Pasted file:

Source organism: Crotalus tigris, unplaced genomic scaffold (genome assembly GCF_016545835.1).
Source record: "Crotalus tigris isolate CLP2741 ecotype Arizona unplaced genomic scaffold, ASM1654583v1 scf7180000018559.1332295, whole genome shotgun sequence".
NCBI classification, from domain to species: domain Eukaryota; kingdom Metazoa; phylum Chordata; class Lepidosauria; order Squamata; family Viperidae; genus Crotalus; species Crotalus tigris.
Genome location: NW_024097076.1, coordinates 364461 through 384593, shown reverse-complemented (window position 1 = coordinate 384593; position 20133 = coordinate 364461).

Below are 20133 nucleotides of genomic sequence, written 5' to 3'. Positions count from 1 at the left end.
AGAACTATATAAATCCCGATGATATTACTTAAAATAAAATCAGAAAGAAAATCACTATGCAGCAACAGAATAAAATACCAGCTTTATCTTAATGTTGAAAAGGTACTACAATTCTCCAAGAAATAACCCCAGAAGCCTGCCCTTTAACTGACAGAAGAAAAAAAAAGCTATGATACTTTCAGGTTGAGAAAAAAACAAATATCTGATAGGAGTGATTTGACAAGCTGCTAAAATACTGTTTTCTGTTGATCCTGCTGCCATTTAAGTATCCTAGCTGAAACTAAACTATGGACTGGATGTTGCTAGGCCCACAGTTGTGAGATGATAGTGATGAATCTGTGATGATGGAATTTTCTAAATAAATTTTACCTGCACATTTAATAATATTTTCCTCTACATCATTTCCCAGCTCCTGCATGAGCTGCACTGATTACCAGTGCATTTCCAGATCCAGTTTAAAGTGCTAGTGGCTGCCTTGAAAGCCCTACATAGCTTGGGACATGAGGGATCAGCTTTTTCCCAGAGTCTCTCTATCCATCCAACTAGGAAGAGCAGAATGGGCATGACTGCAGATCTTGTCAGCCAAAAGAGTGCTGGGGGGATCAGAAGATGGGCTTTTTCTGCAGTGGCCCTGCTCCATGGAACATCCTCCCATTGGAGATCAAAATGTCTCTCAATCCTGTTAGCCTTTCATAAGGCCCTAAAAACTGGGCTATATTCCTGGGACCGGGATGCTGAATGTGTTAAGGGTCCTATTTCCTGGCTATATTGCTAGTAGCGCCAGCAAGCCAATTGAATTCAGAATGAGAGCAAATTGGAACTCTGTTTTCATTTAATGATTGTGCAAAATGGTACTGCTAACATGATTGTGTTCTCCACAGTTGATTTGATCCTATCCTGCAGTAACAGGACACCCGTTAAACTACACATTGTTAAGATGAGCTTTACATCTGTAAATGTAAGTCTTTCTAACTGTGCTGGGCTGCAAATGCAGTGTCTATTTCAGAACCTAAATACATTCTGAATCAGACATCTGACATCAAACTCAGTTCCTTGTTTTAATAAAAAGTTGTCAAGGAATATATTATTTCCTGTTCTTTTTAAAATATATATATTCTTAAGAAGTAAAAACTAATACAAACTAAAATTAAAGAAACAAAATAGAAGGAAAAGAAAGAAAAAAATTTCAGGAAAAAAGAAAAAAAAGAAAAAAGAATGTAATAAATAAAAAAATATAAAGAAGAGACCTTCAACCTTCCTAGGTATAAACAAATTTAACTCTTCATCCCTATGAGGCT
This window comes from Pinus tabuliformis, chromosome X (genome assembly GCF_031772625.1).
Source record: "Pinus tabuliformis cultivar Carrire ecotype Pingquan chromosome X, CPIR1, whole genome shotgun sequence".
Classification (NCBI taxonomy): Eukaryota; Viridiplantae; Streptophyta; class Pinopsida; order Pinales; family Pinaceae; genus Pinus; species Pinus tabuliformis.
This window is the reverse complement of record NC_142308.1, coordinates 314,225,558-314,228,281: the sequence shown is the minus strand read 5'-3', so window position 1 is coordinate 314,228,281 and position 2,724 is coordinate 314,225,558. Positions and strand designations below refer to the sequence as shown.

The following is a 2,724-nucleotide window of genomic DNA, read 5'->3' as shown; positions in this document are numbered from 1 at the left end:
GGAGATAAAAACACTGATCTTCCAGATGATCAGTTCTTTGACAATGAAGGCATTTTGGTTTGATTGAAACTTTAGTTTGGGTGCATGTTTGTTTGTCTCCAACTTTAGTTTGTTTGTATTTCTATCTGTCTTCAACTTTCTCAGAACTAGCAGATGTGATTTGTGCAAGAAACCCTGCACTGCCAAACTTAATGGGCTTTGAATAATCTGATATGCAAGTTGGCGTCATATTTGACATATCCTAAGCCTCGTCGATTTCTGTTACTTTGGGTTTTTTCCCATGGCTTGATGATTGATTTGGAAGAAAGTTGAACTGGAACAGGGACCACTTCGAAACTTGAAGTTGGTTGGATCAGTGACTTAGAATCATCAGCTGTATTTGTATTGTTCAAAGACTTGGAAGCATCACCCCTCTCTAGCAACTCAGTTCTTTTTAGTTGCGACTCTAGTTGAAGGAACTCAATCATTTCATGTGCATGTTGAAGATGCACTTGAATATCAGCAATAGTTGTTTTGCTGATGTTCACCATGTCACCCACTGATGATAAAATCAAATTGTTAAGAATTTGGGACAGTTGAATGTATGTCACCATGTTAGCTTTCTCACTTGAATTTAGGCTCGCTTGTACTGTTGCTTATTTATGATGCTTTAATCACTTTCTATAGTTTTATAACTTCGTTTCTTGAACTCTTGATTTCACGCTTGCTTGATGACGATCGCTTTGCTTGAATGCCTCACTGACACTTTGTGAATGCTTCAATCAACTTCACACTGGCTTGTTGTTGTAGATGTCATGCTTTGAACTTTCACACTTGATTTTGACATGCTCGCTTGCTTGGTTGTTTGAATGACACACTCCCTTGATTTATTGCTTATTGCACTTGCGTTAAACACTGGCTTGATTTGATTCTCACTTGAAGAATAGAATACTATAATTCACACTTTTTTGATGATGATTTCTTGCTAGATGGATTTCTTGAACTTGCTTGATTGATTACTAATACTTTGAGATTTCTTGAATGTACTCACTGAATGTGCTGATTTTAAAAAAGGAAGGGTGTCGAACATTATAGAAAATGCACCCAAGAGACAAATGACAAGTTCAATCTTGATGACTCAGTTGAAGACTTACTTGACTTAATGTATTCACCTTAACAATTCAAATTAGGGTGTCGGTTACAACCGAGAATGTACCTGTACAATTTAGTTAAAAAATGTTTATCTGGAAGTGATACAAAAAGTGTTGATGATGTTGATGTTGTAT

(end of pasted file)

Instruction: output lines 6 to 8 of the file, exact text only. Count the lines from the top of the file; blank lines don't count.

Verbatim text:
AGAACTATATAAATCCCGATGATATTACTTAAAATAAAATCAGAAAGAAAATCACTATGCAGCAACAGAATAAAATACCAGCTTTATCTTAATGTTGAAAAGGTACTACAATTCTCCAAGAAATAACCCCAGAAGCCTGCCCTTTAACTGACAGAAGAAAAAAAAAGCTATGATACTTTCAGGTTGAGAAAAAAACAAATATCTGATAGGAGTGATTTGACAAGCTGCTAAAATACTGTTTTCTGTTGATCCTGCTGCCATTTAAGTATCCTAGCTGAAACTAAACTATGGACTGGATGTTGCTAGGCCCACAGTTGTGAGATGATAGTGATGAATCTGTGATGATGGAATTTTCTAAATAAATTTTACCTGCACATTTAATAATATTTTCCTCTACATCATTTCCCAGCTCCTGCATGAGCTGCACTGATTACCAGTGCATTTCCAGATCCAGTTTAAAGTGCTAGTGGCTGCCTTGAAAGCCCTACATAGCTTGGGACATGAGGGATCAGCTTTTTCCCAGAGTCTCTCTATCCATCCAACTAGGAAGAGCAGAATGGGCATGACTGCAGATCTTGTCAGCCAAAAGAGTGCTGGGGGGATCAGAAGATGGGCTTTTTCTGCAGTGGCCCTGCTCCATGGAACATCCTCCCATTGGAGATCAAAATGTCTCTCAATCCTGTTAGCCTTTCATAAGGCCCTAAAAACTGGGCTATATTCCTGGGACCGGGATGCTGAATGTGTTAAGGGTCCTATTTCCTGGCTATATTGCTAGTAGCGCCAGCAAGCCAATTGAATTCAGAATGAGAGCAAATTGGAACTCTGTTTTCATTTAATGATTGTGCAAAATGGTACTGCTAACATGATTGTGTTCTCCACAGTTGATTTGATCCTATCCTGCAGTAACAGGACACCCGTTAAACTACACATTGTTAAGATGAGCTTTACATCTGTAAATGTAAGTCTTTCTAACTGTGCTGGGCTGCAAATGCAGTGTCTATTTCAGAACCTAAATACATTCTGAATCAGACATCTGACATCAAACTCAGTTCCTTGTTTTAATAAAAAGTTGTCAAGGAATATATTATTTCCTGTTCTTTTTAAAATATATATATTCTTAAGAAGTAAAAACTAATACAAACTAAAATTAAAGAAACAAAATAGAAGGAAAAGAAAGAAAAAAATTTCAGGAAAAAAGAAAAAAAAGAAAAAAGAATGTAATAAATAAAAAAATATAAAGAAGAGACCTTCAACCTTCCTAGGTATAAACAAATTTAACTCTTCATCCCTATGAGGCT
This window comes from Pinus tabuliformis, chromosome X (genome assembly GCF_031772625.1).
Source record: "Pinus tabuliformis cultivar Carrire ecotype Pingquan chromosome X, CPIR1, whole genome shotgun sequence".